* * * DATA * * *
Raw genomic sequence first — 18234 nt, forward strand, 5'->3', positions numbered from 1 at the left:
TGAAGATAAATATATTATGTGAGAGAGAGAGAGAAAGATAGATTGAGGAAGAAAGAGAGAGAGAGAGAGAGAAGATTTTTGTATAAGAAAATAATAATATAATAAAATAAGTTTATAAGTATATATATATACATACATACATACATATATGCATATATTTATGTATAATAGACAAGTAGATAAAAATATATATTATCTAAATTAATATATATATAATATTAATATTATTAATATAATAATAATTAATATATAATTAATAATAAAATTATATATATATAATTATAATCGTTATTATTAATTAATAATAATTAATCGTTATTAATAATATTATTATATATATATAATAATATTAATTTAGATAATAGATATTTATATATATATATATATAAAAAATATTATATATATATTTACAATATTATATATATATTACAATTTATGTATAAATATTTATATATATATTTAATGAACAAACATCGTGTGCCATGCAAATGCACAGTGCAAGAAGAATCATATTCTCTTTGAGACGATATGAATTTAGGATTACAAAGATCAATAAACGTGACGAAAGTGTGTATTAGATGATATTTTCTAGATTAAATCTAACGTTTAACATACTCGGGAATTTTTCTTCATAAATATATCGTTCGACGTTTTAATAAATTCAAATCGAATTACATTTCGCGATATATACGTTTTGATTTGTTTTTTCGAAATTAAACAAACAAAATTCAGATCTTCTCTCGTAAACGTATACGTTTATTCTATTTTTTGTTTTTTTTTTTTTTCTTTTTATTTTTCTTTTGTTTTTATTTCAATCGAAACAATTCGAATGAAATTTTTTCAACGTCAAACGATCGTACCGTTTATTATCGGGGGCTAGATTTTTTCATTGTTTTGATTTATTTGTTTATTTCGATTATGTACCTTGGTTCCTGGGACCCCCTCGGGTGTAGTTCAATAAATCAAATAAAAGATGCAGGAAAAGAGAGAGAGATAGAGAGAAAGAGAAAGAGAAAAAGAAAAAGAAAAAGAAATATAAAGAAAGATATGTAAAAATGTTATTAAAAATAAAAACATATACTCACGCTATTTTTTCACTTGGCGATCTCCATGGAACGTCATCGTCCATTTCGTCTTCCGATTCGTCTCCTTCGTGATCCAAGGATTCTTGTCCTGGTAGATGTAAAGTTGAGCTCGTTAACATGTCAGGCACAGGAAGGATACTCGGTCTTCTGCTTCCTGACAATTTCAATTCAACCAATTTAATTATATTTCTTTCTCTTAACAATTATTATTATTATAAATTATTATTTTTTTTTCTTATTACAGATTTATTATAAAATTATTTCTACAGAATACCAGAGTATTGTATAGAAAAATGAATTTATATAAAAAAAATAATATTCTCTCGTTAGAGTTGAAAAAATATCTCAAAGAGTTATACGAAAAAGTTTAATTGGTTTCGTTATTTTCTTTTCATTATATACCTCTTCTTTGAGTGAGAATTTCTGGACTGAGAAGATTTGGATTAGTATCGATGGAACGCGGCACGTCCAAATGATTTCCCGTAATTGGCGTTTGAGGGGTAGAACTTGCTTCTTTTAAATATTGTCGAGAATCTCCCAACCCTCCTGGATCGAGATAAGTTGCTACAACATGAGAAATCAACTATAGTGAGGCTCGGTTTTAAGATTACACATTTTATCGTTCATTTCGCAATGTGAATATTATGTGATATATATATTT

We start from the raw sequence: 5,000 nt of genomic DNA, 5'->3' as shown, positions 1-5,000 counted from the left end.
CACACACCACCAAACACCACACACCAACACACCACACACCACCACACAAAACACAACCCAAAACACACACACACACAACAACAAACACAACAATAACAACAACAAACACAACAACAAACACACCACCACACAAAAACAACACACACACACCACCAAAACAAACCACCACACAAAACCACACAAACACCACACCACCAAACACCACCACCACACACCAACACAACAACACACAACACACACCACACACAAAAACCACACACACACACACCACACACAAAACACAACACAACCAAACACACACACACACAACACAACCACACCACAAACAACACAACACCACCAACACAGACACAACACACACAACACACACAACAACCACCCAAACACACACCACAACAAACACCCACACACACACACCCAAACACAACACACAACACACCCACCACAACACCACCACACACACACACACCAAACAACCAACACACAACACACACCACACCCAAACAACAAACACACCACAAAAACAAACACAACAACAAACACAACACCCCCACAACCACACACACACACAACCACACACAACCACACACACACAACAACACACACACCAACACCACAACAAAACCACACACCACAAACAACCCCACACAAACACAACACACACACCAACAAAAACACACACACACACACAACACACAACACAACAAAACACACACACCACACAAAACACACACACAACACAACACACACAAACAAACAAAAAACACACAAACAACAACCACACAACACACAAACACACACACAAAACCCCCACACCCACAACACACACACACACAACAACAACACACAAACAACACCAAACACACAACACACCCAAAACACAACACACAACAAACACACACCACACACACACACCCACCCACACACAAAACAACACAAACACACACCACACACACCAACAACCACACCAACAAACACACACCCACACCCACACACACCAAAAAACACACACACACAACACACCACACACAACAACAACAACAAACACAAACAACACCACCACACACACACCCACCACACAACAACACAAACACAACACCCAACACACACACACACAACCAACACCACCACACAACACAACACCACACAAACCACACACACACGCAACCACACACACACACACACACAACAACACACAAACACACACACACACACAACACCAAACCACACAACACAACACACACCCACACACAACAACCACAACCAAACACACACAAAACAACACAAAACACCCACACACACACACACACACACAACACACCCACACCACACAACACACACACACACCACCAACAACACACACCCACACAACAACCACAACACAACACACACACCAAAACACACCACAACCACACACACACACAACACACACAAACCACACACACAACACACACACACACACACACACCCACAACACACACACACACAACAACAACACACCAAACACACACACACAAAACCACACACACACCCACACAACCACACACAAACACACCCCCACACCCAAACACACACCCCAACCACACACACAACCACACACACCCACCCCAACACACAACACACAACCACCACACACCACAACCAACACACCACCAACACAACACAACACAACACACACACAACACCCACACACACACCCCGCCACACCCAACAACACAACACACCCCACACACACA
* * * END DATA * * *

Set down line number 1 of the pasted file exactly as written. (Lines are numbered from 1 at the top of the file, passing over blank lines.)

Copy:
Raw genomic sequence first — 18234 nt, forward strand, 5'->3', positions numbered from 1 at the left: